Ever taken a bite of a flimsy room-temperature trashmeat burger from a middle-school cafeteria and thought, “This burger would be improved if it were shaped like my television’s remote control?” If so, it is very likely you are the maniac responsible for the nightmare concessions sold at the new stadium of the Los Angeles Rams and Los Angeles Chargers, and you are the enemy of mankind. What’s wrong with you? What in God’s name is wrong with you.
Turns out big ugly fan brawls weren’t the only problem at Inglewood’s new football stadium over the weekend. The “marinara pizza” appears to be a wedge of memory foam brushed with tomato soup and sprinkled with detritus from a Ruby Tuesday salad bar. The hot dog appears to have been deep fried for one hour. The “veggie burger” appears to have been all-too-carefully carved out of a sheet of contractor-grade carpet underlayment with a box cutter and then covered with a foot-long double layer of banana-flavored Fruit Roll-Up. I would absolutely not permit a dog to eat any of these items. A motel cafeteria run by the National Park Service would not serve these items, not even during the off-season, as doing so would immediately provoke a congressional inquiry.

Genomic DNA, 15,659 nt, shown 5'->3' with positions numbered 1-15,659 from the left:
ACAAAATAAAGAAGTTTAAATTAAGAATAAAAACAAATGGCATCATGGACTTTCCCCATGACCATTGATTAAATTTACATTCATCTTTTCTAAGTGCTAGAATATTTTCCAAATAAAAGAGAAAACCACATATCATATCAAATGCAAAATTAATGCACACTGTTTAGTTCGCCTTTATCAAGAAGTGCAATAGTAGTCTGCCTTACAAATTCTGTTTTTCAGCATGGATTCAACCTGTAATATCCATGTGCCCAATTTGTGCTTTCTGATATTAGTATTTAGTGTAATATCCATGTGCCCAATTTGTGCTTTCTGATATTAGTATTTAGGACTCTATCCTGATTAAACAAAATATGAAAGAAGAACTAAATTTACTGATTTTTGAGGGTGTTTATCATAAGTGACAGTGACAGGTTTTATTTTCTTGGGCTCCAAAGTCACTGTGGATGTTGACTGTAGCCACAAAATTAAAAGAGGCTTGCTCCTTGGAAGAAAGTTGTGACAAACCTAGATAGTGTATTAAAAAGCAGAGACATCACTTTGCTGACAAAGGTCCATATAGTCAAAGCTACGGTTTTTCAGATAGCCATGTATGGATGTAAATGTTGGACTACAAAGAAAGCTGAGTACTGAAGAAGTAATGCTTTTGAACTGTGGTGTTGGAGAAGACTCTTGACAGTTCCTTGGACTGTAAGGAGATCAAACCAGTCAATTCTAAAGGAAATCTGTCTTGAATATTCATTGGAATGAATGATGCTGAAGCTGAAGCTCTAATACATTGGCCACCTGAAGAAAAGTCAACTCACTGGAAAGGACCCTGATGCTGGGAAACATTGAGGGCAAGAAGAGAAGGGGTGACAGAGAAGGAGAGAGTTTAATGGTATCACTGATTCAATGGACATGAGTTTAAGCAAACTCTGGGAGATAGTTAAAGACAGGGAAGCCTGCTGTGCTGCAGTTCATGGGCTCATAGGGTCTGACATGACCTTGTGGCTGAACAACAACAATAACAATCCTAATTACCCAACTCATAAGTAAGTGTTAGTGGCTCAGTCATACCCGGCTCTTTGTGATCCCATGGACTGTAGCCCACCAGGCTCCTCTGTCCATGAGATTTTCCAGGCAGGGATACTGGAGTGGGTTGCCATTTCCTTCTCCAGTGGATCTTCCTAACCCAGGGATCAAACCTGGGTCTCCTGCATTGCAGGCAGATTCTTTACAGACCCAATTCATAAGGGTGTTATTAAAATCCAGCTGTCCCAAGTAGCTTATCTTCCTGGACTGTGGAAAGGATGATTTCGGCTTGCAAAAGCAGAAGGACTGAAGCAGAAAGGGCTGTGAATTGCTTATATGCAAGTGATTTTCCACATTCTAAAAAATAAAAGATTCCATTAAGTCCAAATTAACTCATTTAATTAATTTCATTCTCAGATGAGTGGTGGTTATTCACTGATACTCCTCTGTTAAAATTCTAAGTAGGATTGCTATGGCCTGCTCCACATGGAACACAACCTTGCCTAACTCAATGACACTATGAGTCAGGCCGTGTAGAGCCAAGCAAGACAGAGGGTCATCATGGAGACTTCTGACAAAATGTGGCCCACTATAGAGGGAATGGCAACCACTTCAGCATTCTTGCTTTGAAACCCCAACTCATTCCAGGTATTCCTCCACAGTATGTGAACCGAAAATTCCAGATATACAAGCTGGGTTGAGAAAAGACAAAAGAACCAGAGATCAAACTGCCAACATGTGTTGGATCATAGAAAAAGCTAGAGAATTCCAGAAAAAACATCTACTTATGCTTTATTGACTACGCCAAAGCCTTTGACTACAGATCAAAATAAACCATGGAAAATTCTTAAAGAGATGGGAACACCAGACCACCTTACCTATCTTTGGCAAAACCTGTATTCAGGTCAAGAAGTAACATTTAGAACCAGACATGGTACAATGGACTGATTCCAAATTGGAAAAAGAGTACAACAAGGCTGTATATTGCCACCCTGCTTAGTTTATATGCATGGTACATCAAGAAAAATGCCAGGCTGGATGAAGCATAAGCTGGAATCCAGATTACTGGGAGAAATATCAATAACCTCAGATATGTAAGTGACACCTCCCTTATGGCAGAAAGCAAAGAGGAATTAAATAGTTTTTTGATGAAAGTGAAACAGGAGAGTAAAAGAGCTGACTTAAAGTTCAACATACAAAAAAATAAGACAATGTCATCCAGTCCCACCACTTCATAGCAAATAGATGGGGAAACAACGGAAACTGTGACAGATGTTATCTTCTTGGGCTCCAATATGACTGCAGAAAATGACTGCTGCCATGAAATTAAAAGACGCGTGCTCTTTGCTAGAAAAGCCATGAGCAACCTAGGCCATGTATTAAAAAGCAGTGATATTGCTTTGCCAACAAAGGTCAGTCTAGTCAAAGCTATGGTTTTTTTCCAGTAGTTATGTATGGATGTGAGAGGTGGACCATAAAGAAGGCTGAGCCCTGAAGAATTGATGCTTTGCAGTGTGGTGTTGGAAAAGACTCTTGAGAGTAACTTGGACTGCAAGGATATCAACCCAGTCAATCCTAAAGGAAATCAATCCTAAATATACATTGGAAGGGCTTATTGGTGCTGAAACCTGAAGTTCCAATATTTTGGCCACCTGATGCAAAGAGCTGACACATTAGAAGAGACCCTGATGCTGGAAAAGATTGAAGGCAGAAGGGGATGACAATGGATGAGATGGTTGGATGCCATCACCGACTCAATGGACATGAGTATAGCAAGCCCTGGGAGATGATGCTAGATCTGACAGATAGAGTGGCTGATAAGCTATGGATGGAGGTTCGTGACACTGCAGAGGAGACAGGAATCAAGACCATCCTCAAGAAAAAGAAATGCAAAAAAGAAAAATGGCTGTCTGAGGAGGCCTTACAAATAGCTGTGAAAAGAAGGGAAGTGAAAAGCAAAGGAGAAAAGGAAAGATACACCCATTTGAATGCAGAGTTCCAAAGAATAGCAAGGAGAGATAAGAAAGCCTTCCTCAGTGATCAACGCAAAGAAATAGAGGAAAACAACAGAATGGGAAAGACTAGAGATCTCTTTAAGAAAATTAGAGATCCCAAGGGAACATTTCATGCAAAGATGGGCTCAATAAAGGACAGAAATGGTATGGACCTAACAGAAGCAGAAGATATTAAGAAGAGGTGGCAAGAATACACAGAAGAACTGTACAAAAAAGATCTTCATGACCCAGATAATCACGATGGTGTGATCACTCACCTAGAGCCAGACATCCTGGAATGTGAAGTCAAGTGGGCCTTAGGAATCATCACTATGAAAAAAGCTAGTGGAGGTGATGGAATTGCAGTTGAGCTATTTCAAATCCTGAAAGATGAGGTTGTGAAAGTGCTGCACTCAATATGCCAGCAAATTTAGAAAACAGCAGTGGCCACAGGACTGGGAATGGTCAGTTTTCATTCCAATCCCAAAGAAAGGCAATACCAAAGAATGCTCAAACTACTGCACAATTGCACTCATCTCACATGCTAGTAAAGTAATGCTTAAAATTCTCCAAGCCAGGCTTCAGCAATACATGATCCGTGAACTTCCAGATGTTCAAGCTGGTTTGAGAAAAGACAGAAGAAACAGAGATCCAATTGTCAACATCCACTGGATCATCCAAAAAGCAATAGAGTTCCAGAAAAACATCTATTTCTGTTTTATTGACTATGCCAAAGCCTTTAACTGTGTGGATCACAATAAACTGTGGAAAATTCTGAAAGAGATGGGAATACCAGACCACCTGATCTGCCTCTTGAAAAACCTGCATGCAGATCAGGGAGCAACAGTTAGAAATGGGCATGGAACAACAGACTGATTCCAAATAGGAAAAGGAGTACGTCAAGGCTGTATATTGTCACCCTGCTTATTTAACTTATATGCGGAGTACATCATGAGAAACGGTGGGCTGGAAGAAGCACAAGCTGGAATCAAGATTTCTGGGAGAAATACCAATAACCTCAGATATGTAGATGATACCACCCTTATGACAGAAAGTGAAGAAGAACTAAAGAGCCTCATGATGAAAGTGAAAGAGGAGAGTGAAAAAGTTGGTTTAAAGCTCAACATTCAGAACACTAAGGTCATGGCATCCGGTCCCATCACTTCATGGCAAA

The most appalling of these food options, for me, is the Long Burger, which the menus at this venue evidently call the “cheeseburger sub.” The Long Burger appears to be a 12-inch rectangular slab of thin-pressed ground meat, cooked to a dark and dry near-black and served at a temperature that is somehow inadequate to the task of melting a distressingly long strip of yellow American cheese, a nominal foodstuff so laden with emulsifiers that it can be melted by putting it in a room where the word “garlic” has ever been spoken. Four pickle slices are then arranged atop the cheese layer, and the Long Burger’s top bun is treated to a ceremonial soaking with ketchup. A website called FoodBeast describes the Long Burger as highlighting the stadium’s “exciting new menu items,” which ought to earn the author an emergency welfare checkup. Granted, this opinion was offered back in April, when it was possible to imagine the Long Burger as a Long Good Burger—still a confusing and arbitrary lengthening of a foodstuff that has never required reshaping in order to deliver decadent gustatory excess—instead of reality’s dismal patty flap.
Worryingly, the Long Burger appears to be the most edible of the stadium’s offerings, even while it is by a wide margin also the most insulting. Its very presence on the menu is a dare, but unlike the more grotesque and spectacularly offensive stadium stunt foods, the Long Burger says nothing more about the person eating it than that they are hungry past the point of particularity. One does not seek out the Long Burger. One succumbs. It should be illegal to utter the words “cheeseburger sub.” You should have to order it by accurately describing its constituent parts: I will have one rectangular prism of hard-cooked hamburger, adorned with plastic cheese and served on a ketchup-saturated hotdog bun. Don’t even think of holding the pickles.